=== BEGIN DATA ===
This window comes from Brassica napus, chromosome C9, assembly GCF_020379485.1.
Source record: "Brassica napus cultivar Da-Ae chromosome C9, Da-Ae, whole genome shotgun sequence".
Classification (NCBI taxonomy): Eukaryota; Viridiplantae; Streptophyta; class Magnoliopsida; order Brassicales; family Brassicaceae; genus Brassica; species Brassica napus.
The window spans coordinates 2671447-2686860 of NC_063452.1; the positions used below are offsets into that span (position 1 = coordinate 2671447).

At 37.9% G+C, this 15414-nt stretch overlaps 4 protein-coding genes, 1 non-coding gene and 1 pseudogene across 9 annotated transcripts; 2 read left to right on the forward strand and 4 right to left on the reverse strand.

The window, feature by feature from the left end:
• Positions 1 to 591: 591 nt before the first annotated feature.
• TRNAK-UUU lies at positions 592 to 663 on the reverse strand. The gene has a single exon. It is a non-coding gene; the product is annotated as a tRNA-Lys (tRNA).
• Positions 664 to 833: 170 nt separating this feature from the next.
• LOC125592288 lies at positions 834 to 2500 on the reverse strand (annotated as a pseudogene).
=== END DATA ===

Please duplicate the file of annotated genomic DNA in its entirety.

This window comes from Brassica napus, chromosome C9, assembly GCF_020379485.1.
Source record: "Brassica napus cultivar Da-Ae chromosome C9, Da-Ae, whole genome shotgun sequence".
Classification (NCBI taxonomy): Eukaryota; Viridiplantae; Streptophyta; class Magnoliopsida; order Brassicales; family Brassicaceae; genus Brassica; species Brassica napus.
The window spans coordinates 2671447-2686860 of NC_063452.1; the positions used below are offsets into that span (position 1 = coordinate 2671447).

At 37.9% G+C, this 15414-nt stretch overlaps 4 protein-coding genes, 1 non-coding gene and 1 pseudogene across 9 annotated transcripts; 2 read left to right on the forward strand and 4 right to left on the reverse strand.

The window, feature by feature from the left end:
• Positions 1 to 591: 591 nt before the first annotated feature.
• TRNAK-UUU lies at positions 592 to 663 on the reverse strand. The gene has a single exon. It is a non-coding gene; the product is annotated as a tRNA-Lys (tRNA).
• Positions 664 to 833: 170 nt separating this feature from the next.
• LOC125592288 lies at positions 834 to 2500 on the reverse strand (annotated as a pseudogene).